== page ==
Gender

Mean

Std. Deviation

T value

P value

Male

11.92

1.192

5.32

0.000**

Female

10.93

0.73

5.10

0.000**


Note ** Denotes significant at 1% level

Since P value is less than 0.01, the null hypothesis is rejected at 1 percent level of significance. Hence concluded that there is significant difference between gender with respect to overall opinion of Faculty Development Program. Mean level of opinion about faculty development program of male faculties  are better than female faculties which implies that male faculty will give good feedback about faculty development programs. It may be due to the fact that male faculty members are good in receiving and delivering practical sessions.

HYPOTHESIS 3

Null Hypothesis: There is no significant difference between educational qualification of faculty members and quality of teaching

Table 3 ANOVA for significant difference between Educational Qualification  with respect to quality of teaching

Degree of faculty

Mean

Std. Deviation

F value

P Value

B.Tech

10.9623a

.78354

11.088

0.000**

M.Tech

11.6000b

1.05733

Others

12.1765c

1.38000


Note ** Denotes significance at 1% level

Note: Different alphabet between degree of faculty denotes significant at 1% level using Duncan Multiple Range test

Since P value is less than 0.01, the null hypothesis is rejected at 1 percent level of significance. Hence concluded that there is significant difference between educational qualifications with respect to quality of teaching.  Based on Duncan Multiple Range test, the quality of teaching of B.Tech, M.Tech and others differ. It is based on the perception that when more qualified the output quality also will be very high.

HYPOTHESIS 4

Null Hypothesis: There is no significant difference between experiences of faculty members with respect to quality of teaching.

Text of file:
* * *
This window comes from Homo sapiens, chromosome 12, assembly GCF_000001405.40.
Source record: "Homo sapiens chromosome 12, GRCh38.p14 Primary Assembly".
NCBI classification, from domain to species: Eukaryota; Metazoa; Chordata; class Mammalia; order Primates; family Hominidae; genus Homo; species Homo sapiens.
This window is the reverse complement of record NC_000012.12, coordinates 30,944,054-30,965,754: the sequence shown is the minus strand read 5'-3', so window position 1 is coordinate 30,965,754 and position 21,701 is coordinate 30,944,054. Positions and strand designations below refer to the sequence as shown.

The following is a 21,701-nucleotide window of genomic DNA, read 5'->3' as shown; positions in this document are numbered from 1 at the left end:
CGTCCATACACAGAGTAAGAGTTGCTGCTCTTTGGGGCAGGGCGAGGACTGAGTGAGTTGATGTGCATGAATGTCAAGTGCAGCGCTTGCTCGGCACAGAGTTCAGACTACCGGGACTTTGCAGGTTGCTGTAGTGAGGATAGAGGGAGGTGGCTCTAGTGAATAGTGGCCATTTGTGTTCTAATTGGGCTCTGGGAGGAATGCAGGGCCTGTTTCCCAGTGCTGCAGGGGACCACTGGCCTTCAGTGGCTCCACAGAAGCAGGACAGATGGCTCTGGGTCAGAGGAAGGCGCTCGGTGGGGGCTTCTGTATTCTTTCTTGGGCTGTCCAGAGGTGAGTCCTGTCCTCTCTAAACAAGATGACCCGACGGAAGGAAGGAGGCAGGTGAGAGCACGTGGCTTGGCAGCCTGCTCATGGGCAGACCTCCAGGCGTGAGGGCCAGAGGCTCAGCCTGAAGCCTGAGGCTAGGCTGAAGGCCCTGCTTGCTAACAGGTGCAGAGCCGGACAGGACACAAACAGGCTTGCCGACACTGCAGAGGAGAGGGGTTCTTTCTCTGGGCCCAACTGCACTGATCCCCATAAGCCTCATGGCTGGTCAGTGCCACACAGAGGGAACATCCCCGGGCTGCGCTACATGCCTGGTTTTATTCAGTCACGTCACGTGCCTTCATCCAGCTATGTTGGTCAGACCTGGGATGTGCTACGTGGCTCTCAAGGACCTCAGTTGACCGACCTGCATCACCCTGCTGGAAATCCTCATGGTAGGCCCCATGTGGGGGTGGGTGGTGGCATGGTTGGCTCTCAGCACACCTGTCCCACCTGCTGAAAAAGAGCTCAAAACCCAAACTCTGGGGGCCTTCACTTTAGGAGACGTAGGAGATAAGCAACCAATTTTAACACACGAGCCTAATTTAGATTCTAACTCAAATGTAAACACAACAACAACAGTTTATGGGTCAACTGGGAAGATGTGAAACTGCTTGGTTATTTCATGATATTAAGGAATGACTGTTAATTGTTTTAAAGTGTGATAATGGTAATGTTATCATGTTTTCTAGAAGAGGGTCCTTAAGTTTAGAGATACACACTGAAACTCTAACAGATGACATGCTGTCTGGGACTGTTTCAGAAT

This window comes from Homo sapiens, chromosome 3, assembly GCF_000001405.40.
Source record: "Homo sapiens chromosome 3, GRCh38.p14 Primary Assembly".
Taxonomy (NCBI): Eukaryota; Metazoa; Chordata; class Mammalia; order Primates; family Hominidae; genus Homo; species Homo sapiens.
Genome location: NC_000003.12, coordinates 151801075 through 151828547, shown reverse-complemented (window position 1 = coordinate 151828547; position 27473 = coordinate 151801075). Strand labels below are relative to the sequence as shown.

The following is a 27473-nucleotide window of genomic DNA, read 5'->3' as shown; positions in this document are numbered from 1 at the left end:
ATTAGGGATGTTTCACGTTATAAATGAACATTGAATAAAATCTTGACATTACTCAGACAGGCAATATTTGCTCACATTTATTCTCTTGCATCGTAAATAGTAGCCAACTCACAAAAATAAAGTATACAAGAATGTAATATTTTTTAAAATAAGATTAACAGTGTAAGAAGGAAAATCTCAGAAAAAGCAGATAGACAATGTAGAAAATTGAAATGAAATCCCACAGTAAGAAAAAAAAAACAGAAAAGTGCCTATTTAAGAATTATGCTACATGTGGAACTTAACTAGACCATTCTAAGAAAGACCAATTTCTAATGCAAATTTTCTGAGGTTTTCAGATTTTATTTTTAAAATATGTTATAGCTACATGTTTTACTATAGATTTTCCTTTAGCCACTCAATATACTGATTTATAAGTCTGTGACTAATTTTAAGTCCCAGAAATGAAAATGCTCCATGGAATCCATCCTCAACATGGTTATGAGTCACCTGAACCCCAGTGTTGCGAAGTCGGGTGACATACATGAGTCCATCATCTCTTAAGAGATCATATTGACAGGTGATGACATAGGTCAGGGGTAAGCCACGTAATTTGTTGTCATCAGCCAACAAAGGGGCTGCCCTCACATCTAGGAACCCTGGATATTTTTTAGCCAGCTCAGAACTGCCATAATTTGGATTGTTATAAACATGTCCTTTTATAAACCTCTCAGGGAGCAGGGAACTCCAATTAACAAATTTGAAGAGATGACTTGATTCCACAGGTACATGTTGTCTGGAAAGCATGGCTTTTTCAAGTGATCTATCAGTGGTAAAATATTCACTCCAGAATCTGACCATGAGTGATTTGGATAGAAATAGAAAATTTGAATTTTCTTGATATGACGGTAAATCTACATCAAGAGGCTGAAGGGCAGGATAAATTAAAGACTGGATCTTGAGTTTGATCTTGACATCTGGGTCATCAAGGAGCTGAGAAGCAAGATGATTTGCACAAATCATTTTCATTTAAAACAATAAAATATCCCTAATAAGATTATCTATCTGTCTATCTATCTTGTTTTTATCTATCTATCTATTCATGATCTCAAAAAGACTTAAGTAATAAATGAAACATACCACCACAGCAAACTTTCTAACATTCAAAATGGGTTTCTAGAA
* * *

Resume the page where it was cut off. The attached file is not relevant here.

Table 4 ANOVA for significant difference between experience of faculty members with respect to overall opinion about Faculty Development Program

Experience

Mean

Std. Deviation

F value

P Value

1-2

11.2830b

.63177

27.990

0.000**

3-5

10.6207a

.90292

Above 5

12.3571c

1.22366


Note: Different alphabet between experiences of faculty denotes significant at 28% level using Duncan Multiple Range test

Since P value is less than 0.01, the null hypothesis is rejected at 1 percent level of significance. Hence concluded that there is significant difference between experiences of faculty with respect to quality of teaching.  Based on Duncan Multiple Range test, faculty with above 5 years of experience are significantly higher with respect to quality of teaching

HYPOTHESIS 5

Null Hypothesis: There is no significant difference between career development programs and its impact on quality of teaching.

Table 5 Friedman test for significant difference between career development programs towards impact on teaching

 Impact on teaching

Mean Rank

Chi square value

P Value

Do you feel that faculty development program improves quality of teaching

2.00

6.227

0.044*

Do you feel that attending workshops can update the latest trends in Engineering

2.14

Do you feel that attending national and international conference can help to develop to switch over from a general area to a specialized area

1.86


Note * denotes significant at 5% level

Since P value is between 0.044 null hypothesis is rejected at 5 percent level of significance. Hence it is concluded that there is significant difference in mean ranks towards impact on teaching.Based on the relative importance, attending workshops, faculty development program, participating in national and international conference helps a faculty to increase the quality of teaching.

HYPOTHESIS 6

Null Hypothesis: There is no significant difference between mean ranks towards quality of teaching and various components of Faculty Development Program,   

Table 6 Friedman test for significant difference between mean ranks towards quality of teaching and various components of Faculty Development Program,

 Quality Development Programs

Mean Rank

Chi square value

P Value

Have you attended any faculty development program after joining the teaching profession

4.99

152.36

0.000**

   

Have you attended any workshops

5.40

Have you attended any colloquium

4.58

Have you attended any national conferences

5.68

Have you attended any International conferences

4.45

Have you ever gone for any paper presentations

5.44

Are you doing any consultancy services

4.45

Have you published any books

4.45

Have you obtained any certification program

5.56